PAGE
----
UK rubbish
Piles of rubbish discarded after the Glastonbury Festival. Reuters

British dustmen are the targets of violent attacks by homeowners who are angry at convoluted recycling rules.

A recent survey shows that there is a 40% increase in assaults on binmen in the previous 12 months, with the workers being punched, spat at, scalded, threatened with axes and doused in chemicals.

There were 245 verbal and physical attacks in 2014. The cause of such anger is believed to stem from garbage collectors telling householders they have taken out the wrong type of rubbish in the wrong bin, or that extra sacks of refuse would not be collected.

The reports, sourced through freedom of information requests made to councils by The Sun, included documented attacks such as a dustman scalded with hot tea and nail varnish remover thrown in a binman's face by a woman, who was angry that his lorry was blocking the road.

Other instances include a team of rubbish collectors coming face to face with a man brandishing a crowbar for not taking his extra rubbish.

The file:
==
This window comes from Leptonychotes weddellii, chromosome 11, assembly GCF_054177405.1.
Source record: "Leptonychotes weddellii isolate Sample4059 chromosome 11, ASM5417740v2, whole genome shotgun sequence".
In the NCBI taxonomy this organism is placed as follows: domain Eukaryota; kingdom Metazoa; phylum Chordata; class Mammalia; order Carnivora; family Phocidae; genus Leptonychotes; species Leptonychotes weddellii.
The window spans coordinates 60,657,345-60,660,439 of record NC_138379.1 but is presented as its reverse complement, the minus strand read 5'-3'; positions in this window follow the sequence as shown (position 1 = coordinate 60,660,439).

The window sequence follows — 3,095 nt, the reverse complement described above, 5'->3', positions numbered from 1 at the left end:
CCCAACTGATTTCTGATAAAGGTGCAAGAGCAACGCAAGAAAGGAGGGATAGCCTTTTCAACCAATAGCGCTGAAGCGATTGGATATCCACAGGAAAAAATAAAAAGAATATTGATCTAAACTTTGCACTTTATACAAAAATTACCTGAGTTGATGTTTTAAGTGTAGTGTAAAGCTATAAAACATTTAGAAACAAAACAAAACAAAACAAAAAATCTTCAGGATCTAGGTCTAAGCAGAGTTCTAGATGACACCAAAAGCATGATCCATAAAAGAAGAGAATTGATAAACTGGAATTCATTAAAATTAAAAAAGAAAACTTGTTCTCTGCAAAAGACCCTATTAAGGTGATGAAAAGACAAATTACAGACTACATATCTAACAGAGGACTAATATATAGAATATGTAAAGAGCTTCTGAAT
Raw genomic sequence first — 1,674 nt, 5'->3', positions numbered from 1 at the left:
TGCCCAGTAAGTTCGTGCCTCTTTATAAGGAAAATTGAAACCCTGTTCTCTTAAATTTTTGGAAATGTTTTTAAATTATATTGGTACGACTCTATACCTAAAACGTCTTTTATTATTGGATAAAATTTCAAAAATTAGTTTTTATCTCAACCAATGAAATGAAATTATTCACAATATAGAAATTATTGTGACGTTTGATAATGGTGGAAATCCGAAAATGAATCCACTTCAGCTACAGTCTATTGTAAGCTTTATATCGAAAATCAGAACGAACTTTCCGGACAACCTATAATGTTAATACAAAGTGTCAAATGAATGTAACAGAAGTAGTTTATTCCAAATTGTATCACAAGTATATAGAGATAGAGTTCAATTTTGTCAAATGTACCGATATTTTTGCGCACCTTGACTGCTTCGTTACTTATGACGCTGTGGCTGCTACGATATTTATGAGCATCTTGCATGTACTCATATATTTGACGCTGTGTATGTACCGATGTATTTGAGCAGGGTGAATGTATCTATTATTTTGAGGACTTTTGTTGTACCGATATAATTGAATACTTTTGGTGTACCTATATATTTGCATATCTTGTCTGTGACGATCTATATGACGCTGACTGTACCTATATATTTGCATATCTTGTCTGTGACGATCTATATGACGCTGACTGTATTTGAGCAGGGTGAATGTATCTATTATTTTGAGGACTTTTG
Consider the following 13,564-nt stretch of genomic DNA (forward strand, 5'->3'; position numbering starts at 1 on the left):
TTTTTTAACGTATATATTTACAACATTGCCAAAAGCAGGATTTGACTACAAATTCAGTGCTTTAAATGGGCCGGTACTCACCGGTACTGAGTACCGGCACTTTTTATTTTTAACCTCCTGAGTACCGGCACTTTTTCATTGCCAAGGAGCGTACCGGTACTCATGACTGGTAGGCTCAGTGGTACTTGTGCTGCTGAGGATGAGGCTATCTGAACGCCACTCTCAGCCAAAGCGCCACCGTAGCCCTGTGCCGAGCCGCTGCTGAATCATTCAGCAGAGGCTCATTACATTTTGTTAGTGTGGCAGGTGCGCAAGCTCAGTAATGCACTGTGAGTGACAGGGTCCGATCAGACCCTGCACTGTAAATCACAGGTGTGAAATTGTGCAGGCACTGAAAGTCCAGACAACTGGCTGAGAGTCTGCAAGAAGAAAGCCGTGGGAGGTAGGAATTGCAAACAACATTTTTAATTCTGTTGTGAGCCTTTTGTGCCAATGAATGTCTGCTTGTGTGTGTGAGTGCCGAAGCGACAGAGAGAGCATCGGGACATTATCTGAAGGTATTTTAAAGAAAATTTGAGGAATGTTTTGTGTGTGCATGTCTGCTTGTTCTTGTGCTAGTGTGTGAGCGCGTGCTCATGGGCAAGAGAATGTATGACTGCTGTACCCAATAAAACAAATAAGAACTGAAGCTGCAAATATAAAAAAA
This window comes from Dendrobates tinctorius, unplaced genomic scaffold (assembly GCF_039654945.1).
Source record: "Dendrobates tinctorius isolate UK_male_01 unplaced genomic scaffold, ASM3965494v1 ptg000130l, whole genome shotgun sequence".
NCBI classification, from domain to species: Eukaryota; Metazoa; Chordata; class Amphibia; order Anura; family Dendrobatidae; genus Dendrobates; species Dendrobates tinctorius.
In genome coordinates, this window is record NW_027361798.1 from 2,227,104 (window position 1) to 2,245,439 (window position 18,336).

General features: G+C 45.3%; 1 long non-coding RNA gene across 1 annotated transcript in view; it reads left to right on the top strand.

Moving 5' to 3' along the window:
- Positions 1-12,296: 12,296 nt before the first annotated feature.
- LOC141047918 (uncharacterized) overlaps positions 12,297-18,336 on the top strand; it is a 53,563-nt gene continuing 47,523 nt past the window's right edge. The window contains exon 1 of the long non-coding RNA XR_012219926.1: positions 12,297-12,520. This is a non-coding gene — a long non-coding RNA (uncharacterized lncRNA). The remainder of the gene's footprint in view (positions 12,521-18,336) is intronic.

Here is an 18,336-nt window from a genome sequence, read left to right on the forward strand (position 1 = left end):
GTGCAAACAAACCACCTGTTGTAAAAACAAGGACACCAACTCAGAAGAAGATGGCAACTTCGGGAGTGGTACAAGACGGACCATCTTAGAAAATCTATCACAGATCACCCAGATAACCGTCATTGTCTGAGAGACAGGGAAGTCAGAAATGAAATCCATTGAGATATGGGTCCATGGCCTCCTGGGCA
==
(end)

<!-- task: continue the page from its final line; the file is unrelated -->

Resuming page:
The Local Government Association stated that councils are intent on imposing jail sentences for those who attacked binmen.

"Abuse and assaults are utterly unacceptable," said a spokesman.

Residents are up in arms about 'spying' technology utilised by bin lorries which have touchscreen terminals that send out reports to councils on residents who don't adhere to rules on putting their bins out at the correct times. Those caught out could be fined up to £80.

UK councils are increasing recycling to meet EU targets and need to abide by directives to separately collect paper, metal, glass and plastic.

However, government officials say it is unlikely that the UK will hit the EU target of recycling 50% of household waste by 2020.